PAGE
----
Ever since the first enclosed shopping mall opened outside Minneapolis in 1956, shopping malls have dominated retail. The mix of anchor stores including Sears, JC Penney, Macy’s and hundreds of smaller shops proved a winning combination. Serious shoppers could purchase clothing, jewelry, toys, books, Halloween costumes, and even major appliances from a variety of stores. Teenagers could go to the mall to “hang out.” Mall walkers could use the indoor walkways as exercise areas. The mall was the place to be.

These new shopping malls ranged from the humongous Mall of America in Minneapolis to the upscale Watertower Place on Michigan Avenue in Chicago to the local malls outside large cities across America. At its peak, there were more than 3,000 malls in the United States. Only 1,100 currently exist.

Anchor stores such as Sears. JC Penney, Carson’s, and Macy’s were critical to the success of the malls. They drew a large number of customers within the malls. The smaller shops benefited from the increased foot traffic past their stores. In addition, retailers often signed co-tenancy agreements in their leases with malls. These agreements allowed them to reduce their rent or get out of a lease if a big store closed.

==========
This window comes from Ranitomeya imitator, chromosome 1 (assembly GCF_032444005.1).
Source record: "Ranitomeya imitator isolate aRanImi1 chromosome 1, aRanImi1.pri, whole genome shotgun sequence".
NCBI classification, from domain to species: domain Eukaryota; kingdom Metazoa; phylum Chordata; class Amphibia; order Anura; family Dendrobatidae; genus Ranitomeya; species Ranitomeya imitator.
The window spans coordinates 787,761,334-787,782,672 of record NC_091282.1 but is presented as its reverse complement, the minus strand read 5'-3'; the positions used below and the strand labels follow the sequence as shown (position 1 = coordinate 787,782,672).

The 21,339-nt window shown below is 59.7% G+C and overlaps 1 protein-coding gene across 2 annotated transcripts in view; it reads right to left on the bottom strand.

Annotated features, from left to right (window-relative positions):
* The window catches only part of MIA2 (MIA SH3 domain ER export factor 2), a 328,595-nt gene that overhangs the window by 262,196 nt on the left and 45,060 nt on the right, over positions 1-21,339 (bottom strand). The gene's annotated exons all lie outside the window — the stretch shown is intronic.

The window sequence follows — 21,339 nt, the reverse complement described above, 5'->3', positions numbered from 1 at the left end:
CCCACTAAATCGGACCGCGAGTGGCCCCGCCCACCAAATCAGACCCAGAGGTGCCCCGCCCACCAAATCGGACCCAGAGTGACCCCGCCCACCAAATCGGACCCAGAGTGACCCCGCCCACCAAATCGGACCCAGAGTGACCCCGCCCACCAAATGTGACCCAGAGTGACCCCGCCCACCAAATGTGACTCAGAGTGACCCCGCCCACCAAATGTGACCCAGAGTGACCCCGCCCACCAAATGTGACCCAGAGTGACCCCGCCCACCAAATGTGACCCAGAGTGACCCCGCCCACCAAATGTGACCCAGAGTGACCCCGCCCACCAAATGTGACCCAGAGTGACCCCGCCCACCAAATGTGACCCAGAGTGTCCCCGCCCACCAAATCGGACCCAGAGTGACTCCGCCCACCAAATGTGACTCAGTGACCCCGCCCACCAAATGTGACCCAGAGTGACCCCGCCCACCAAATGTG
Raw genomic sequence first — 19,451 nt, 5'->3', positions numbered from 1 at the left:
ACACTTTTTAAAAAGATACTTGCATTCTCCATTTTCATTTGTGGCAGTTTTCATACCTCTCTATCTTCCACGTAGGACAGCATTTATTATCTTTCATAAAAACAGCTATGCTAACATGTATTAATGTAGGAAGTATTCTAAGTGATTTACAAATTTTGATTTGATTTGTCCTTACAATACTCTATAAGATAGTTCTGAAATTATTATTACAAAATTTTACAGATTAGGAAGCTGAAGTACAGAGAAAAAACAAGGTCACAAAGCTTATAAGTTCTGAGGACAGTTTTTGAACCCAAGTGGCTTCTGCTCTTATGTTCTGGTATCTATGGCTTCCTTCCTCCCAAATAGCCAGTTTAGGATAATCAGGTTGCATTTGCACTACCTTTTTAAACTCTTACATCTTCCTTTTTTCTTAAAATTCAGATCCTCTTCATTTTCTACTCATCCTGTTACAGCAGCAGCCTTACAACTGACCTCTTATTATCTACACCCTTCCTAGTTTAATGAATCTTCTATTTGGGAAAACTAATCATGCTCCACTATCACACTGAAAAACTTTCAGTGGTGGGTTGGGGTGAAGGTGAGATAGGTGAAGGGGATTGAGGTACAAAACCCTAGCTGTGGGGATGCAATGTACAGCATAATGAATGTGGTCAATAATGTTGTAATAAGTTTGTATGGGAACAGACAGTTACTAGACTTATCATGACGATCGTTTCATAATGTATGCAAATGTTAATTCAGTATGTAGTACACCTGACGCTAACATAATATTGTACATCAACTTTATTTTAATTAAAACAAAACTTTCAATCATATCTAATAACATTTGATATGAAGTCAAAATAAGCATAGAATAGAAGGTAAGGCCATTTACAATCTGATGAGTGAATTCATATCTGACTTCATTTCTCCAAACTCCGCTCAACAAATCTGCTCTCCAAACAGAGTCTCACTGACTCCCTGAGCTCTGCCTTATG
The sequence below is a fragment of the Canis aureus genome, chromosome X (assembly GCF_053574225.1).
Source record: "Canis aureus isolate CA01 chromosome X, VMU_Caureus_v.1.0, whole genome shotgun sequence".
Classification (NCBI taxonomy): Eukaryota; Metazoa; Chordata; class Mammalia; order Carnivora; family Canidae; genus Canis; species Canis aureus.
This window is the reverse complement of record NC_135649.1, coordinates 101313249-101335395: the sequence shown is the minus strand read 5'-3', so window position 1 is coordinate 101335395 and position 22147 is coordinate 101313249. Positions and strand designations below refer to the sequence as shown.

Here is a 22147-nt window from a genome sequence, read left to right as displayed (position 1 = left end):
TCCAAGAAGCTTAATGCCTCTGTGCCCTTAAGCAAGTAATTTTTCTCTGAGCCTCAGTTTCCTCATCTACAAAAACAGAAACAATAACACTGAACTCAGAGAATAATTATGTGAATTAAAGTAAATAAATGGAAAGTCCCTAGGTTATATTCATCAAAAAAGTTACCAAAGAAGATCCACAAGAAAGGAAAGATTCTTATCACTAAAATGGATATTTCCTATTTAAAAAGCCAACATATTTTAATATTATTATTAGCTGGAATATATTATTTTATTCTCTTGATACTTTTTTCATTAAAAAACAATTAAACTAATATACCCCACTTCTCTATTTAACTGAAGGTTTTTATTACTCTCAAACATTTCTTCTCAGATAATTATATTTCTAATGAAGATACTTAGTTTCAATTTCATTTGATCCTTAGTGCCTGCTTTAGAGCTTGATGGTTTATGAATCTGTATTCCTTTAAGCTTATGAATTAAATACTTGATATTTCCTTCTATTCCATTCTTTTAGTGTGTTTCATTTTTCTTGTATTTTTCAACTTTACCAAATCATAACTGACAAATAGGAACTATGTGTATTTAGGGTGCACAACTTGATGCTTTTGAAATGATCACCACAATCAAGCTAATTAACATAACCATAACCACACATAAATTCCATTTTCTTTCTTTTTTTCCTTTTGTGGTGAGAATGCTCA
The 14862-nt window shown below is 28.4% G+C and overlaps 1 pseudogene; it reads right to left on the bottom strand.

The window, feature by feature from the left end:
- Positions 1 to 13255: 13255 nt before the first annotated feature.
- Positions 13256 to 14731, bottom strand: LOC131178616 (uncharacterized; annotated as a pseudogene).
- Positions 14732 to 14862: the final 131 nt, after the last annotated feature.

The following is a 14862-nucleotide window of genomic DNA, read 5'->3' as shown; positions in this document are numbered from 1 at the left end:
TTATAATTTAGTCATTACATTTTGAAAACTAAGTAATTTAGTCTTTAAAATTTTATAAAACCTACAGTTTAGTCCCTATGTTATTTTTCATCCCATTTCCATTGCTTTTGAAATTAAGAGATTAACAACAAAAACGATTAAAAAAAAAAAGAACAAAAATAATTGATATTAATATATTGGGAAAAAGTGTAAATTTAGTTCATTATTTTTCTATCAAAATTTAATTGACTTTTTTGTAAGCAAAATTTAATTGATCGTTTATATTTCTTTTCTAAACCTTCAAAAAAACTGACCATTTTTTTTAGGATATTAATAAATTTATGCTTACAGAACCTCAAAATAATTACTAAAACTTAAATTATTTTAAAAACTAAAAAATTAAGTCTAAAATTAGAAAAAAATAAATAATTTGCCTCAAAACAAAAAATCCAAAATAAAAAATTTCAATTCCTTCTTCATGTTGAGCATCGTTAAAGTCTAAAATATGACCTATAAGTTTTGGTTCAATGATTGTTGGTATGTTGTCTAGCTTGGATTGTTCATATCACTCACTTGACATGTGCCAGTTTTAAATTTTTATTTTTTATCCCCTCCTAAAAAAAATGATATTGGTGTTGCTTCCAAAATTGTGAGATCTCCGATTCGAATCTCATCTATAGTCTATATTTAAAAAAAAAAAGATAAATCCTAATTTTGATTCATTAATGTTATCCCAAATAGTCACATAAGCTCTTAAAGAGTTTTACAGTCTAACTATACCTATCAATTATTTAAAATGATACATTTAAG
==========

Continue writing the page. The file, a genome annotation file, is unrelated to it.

Major department stores such as Sears, JC Penney, Carson’s, and Macy’s are struggling to stay alive. According to an article “America’s Malls Are Rotting Away” published December 12, 2017, “Sears, which had operated nearly 3,800 stores as recently as a decade ago, is now down to 1,104 stores. Macy’s closed 68 stores this year, and JCPenney was set to shutter 128.” Carson’s has recently announced it is going out of business.

What caused these anchor stores to fail? A number of factors contributed to the failures. Too rapid expansion. Changing habits of shoppers. Online shopping. Competition from Amazon.

Each story is different. For example, consider the story of Sears. This company had started out in 1888 as a mail order business. Using its famous Sears Catalog, it was able to reach potential customers in big cities, in small towns, and on farms across the United States. Sears sold everything from clothing to musical instruments to houses. Sears opened stores in large cities. By the turn of the century, it was the nation’s largest employer.